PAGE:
Though oil is generally used to anoint the Confirmand, the essential Matter of the sacrament is the Laying on of the Apostle's (Bishop's) Hands. In this the ’79 Book is not lacking. But, the Intention of Confirmation is stated both in the reading of scripture, and in the Bishop’s prayer. These elements of the Form are missing from the Rite in the 1979 Book. And, with their omission goes the Intention. Imagine a Mass without the Words of institution, or a Baptism without any words spoken. Similarly, just what is the meaning of the service called “Confirmation” in the ’79 Book? Without the Form that states the Intention, the whole ritual is meaningless. Should we regard it as valid?

From Strength to Strength

It is still less than six months since I created The Continuum, and we are going from strength to strength.

In the past few hours, we passed 10,000 hits since the site was born back in November, and the average daily readership is on the rise. From a low of around 40 hits a day, we are now up closer to 100.

That is due in part to the kindness of fellow bloggers, who have linked us from their sites.

It is also undoubtedly due to the work of my contributing editors -- Father Robert Hart, Father Matthew Kirby and Reader Ed Pacht. I would like to thank them again, publicly, as I have privately.

There are two things that I regret, though.

I had hoped for a great deal more conversation here than we are experiencing, and I would encourage more direct participation by readers -- either in commenting on existing posts or proposing new ones.

Secondly, I had hoped for more involvement from the Establishment, particularly in terms of linking us from provincial, diocesan and parish sites. To date, as far as I know, only the Anglican Province of America has done so, and I thank them.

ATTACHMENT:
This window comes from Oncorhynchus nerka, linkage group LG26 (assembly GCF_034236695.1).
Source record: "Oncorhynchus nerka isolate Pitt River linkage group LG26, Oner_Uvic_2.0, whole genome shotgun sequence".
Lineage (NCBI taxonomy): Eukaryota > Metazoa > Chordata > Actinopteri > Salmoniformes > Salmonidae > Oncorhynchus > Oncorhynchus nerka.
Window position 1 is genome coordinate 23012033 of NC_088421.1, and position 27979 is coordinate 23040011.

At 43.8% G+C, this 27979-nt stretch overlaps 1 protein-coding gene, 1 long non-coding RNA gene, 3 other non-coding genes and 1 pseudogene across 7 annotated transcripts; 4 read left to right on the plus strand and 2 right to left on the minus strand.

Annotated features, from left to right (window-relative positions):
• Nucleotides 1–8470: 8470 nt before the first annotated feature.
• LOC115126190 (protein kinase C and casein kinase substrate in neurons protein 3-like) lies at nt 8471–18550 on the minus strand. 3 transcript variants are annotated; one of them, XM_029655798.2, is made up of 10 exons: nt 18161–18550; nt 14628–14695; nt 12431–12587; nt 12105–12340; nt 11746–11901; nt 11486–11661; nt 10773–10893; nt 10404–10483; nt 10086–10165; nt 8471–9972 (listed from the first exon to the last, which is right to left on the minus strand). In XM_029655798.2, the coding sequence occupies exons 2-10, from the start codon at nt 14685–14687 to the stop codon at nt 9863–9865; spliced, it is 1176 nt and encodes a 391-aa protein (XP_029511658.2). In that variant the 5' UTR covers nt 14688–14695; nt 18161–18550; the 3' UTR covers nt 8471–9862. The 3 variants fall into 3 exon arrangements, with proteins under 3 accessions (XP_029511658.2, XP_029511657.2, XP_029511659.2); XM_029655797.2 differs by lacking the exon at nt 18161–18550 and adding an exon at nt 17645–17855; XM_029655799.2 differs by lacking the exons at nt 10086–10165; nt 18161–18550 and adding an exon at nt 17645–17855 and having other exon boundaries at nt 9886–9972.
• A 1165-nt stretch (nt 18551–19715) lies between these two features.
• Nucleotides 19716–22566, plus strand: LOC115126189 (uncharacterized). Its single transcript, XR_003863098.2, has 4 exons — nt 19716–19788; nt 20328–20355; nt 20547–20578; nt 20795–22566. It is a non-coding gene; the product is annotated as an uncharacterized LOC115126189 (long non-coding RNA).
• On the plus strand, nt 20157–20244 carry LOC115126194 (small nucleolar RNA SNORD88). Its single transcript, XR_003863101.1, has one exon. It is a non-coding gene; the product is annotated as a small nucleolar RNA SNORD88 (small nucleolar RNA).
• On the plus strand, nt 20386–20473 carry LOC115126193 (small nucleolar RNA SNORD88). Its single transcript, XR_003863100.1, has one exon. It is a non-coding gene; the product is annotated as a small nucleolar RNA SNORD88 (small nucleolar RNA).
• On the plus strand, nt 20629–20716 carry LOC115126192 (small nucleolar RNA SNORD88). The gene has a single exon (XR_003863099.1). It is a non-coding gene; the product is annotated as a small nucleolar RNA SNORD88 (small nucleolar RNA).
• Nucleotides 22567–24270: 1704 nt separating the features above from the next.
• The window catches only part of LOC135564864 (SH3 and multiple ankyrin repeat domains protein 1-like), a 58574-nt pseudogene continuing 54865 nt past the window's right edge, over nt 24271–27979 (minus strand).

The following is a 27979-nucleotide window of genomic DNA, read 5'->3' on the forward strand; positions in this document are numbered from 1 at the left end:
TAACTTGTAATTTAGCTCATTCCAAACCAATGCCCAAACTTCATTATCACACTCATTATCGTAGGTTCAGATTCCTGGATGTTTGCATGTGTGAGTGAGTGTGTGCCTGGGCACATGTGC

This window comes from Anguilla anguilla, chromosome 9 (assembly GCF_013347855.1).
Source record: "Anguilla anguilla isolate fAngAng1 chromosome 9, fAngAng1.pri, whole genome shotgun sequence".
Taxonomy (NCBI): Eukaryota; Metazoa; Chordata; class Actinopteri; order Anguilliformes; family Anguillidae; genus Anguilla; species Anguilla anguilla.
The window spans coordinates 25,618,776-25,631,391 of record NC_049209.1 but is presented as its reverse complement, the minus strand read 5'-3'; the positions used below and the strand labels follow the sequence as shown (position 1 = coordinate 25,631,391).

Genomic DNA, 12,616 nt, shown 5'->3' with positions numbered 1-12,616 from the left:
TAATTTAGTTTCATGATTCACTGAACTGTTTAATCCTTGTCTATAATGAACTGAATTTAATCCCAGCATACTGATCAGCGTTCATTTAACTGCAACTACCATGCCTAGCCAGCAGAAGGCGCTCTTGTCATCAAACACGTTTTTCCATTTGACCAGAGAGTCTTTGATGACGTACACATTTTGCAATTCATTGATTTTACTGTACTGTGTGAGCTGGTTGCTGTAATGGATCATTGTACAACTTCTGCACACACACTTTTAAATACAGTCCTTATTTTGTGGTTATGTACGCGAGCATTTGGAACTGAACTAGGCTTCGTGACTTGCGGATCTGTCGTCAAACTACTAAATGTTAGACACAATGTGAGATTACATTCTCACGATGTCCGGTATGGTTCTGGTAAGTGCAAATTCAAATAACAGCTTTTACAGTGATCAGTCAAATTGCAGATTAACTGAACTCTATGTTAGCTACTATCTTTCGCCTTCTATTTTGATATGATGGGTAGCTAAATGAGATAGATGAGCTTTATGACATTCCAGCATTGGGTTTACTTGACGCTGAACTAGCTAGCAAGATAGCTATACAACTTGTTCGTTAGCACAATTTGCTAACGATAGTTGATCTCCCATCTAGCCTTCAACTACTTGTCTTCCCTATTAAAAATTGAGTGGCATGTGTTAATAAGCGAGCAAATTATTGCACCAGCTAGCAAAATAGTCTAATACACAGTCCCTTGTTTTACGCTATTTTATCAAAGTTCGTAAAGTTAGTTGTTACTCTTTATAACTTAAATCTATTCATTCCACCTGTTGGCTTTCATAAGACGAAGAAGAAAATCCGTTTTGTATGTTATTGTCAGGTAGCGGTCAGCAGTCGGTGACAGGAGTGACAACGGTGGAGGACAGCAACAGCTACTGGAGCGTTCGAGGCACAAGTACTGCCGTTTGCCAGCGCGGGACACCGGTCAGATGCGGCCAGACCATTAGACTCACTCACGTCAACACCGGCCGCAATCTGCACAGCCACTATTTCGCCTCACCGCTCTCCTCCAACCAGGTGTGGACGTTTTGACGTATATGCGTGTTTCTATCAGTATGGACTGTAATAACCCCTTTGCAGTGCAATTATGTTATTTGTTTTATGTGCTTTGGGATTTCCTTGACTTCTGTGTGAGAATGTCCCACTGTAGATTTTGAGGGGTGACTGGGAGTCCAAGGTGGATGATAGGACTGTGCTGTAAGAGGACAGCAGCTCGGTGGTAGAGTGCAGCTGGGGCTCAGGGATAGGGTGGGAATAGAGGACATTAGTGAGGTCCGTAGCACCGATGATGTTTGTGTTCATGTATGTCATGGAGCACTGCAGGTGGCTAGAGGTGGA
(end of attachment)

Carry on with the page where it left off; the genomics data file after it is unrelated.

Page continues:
I would imagine that some of our readers are decision-makers in their respective branches of the Continuing movement, and I would urge them to get the word out about us. Others among you may be nothing more than what the wags like to call "bums on pews," but you have a voice as well. Please exercise it.

Of course, all of what I have just said presupposes that you think it is worthwhile plugging The Continuum. My vision is for this blog to become the preeminent site for news, analysis and commentary on the Continuing movement. It only will if you help us to make it so.

Over to you.

Ad majorem Dei gloriam.

Friday, May 05, 2006

The Gay Divorcé

From Touchstone, a Journal of Mere Christianity, March 2004:

The Gay Divorcé

Robert Hart on the Real Robinson Affair

Last August the Episcopal Church’s General Convention approved the election of V. Gene Robinson to be the bishop of New Hampshire. Many protests have been made, meetings held, resolutions passed, and stands taken by conservative Episcopalians and other Anglicans because of this man’s open and unrepentant life of homosexual sin. In protesting his elevation to the episcopate on these grounds alone, many conservatives have only advanced the agenda of his supporters, and have shown that their understanding of the issue is little better than that of the liberal wing of the Episcopal Church...

See the entire article here.